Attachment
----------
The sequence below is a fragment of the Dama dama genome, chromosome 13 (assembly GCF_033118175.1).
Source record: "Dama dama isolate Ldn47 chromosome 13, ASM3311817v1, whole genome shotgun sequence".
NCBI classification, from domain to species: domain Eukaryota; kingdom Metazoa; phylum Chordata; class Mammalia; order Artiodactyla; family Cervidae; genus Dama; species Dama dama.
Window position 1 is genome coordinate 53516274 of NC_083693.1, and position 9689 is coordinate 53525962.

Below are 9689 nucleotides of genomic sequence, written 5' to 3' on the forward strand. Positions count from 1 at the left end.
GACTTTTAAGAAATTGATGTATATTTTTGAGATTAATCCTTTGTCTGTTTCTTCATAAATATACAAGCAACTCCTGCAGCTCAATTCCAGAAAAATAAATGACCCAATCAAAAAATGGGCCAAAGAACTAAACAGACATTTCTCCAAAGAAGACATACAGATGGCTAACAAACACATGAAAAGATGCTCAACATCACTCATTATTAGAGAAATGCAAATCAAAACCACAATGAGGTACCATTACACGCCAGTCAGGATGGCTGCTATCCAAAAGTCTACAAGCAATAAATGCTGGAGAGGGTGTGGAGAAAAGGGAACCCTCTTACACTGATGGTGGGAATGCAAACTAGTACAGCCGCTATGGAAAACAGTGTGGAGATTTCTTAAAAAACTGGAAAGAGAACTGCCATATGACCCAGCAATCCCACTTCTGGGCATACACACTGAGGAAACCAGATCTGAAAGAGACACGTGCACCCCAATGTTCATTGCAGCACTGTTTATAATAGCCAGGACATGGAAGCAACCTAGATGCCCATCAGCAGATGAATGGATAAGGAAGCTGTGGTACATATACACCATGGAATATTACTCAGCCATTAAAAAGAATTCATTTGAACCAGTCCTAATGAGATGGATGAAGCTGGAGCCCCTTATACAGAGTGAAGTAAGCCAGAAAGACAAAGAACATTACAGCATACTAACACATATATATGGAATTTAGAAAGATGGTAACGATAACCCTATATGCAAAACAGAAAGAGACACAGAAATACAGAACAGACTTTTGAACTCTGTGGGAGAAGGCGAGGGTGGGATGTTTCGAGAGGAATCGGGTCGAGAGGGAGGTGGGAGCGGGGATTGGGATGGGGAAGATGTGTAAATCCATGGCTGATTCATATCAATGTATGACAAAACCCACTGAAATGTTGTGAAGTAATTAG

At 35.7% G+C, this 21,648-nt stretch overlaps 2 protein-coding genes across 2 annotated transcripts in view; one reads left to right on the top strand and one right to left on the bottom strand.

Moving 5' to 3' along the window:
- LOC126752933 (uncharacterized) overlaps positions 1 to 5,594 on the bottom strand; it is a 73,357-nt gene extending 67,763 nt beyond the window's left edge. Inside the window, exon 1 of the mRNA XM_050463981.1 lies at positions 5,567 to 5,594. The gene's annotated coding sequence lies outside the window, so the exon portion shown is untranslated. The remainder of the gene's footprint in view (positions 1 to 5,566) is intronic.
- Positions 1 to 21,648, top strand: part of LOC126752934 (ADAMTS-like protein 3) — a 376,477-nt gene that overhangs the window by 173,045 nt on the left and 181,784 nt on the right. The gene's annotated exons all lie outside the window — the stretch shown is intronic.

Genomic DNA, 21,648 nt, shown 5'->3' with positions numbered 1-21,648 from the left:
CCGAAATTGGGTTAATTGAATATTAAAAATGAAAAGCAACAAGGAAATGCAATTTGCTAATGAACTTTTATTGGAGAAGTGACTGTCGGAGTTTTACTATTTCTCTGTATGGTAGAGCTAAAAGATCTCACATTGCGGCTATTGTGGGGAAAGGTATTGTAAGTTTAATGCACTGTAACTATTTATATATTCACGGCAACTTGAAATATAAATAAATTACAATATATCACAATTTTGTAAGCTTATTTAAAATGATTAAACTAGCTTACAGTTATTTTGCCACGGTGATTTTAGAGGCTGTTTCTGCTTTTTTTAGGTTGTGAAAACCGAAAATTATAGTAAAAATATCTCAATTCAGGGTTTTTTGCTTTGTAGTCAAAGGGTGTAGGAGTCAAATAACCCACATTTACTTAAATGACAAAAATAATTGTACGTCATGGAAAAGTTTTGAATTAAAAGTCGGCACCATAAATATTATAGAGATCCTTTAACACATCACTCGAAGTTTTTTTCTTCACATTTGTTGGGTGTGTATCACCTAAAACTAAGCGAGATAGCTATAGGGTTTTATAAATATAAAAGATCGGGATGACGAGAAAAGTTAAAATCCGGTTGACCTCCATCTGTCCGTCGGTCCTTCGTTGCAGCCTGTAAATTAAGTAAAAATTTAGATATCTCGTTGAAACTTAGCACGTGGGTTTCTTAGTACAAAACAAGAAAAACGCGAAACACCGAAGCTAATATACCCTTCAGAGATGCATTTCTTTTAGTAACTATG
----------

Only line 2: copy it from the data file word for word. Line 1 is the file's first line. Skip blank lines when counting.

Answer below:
Source record: "Dama dama isolate Ldn47 chromosome 13, ASM3311817v1, whole genome shotgun sequence".